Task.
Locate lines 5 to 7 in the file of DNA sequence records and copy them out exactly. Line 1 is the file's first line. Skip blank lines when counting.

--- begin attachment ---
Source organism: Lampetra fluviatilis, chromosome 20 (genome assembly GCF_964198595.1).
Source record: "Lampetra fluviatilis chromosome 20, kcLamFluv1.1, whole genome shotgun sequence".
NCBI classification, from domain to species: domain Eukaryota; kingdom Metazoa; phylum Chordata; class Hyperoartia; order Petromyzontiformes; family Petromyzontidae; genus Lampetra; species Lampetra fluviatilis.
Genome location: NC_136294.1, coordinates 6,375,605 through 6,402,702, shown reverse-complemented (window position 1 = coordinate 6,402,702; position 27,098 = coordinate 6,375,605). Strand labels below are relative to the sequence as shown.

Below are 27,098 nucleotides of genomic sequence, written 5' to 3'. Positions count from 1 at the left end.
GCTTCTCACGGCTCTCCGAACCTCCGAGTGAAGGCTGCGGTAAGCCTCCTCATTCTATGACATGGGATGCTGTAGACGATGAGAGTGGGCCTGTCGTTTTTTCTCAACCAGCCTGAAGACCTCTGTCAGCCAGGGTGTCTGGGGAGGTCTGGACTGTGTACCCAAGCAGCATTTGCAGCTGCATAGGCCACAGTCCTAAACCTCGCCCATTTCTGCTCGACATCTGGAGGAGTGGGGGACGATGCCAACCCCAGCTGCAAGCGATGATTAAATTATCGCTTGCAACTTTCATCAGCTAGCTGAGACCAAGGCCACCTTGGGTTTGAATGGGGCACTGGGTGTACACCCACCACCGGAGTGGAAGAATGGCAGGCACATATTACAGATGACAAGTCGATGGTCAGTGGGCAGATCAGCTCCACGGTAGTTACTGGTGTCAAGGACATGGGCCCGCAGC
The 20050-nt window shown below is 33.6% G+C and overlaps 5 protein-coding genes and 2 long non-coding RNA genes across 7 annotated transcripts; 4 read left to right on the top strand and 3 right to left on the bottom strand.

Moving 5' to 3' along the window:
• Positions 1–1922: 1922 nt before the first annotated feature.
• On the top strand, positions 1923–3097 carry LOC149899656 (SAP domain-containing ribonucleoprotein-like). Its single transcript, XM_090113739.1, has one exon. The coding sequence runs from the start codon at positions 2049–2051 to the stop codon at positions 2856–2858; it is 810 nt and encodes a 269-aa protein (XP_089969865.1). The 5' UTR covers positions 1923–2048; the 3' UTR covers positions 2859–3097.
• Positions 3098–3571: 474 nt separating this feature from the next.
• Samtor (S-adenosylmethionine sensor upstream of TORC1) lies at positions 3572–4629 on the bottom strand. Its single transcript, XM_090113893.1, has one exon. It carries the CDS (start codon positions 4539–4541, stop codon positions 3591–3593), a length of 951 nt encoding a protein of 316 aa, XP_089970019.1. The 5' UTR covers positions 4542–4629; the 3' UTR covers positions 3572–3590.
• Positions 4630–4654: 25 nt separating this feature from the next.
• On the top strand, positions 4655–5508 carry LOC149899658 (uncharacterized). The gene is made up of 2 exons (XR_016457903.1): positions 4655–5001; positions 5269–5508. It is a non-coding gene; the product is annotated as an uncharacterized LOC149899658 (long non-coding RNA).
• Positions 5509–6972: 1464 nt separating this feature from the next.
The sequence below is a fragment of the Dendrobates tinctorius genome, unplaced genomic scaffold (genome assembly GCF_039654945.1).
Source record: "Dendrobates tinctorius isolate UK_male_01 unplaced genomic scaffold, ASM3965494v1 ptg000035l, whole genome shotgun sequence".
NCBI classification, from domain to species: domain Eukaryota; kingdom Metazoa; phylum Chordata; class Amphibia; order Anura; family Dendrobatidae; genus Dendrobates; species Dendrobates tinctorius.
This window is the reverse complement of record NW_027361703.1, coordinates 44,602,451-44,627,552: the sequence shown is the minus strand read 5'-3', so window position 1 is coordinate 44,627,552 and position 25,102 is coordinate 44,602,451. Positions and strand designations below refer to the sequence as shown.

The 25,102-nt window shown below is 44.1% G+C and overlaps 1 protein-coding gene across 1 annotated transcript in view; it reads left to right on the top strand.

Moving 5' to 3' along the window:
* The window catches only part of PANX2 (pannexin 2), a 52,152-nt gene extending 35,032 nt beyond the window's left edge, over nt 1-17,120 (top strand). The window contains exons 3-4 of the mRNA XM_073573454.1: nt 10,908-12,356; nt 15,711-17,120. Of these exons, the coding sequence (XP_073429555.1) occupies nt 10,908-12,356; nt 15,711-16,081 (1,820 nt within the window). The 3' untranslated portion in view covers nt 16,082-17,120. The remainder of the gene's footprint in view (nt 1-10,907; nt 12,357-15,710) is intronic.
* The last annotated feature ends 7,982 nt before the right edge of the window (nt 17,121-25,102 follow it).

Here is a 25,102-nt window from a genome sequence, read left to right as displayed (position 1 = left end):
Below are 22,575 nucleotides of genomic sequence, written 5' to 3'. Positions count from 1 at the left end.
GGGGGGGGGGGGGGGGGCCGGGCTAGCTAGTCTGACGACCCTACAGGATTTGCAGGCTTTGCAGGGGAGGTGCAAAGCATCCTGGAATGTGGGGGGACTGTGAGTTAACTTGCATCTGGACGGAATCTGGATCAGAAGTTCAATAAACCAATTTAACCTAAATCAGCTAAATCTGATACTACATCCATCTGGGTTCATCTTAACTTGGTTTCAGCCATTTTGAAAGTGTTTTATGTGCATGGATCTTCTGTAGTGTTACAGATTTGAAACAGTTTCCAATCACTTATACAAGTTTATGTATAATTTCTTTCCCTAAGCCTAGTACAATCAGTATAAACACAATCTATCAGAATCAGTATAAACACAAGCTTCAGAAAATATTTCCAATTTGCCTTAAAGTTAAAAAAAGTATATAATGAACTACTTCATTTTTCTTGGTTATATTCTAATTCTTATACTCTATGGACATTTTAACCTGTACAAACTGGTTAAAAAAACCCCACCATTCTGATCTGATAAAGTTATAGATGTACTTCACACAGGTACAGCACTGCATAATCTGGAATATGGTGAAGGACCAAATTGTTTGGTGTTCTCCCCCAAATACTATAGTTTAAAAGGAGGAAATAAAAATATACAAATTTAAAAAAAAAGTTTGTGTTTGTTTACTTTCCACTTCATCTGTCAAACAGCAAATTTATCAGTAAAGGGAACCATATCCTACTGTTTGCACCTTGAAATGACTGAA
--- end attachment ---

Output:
Below are 27,098 nucleotides of genomic sequence, written 5' to 3'. Positions count from 1 at the left end.
GCTTCTCACGGCTCTCCGAACCTCCGAGTGAAGGCTGCGGTAAGCCTCCTCATTCTATGACATGGGATGCTGTAGACGATGAGAGTGGGCCTGTCGTTTTTTCTCAACCAGCCTGAAGACCTCTGTCAGCCAGGGTGTCTGGGGAGGTCTGGACTGTGTACCCAAGCAGCATTTGCAGCTGCATAGGCCACAGTCCTAAACCTCGCCCATTTCTGCTCGACATCTGGAGGAGTGGGGGACGATGCCAACCCCAGCTGCAAGCGATGATTAAATTATCGCTTGCAACTTTCATCAGCTAGCTGAGACCAAGGCCACCTTGGGTTTGAATGGGGCACTGGGTGTACACCCACCACCGGAGTGGAAGAATGGCAGGCACATATTACAGATGACAAGTCGATGGTCAGTGGGCAGATCAGCTCCACGGTAGTTACTGGTGTCAAGGACATGGGCCCGCAGC
The 20050-nt window shown below is 33.6% G+C and overlaps 5 protein-coding genes and 2 long non-coding RNA genes across 7 annotated transcripts; 4 read left to right on the top strand and 3 right to left on the bottom strand.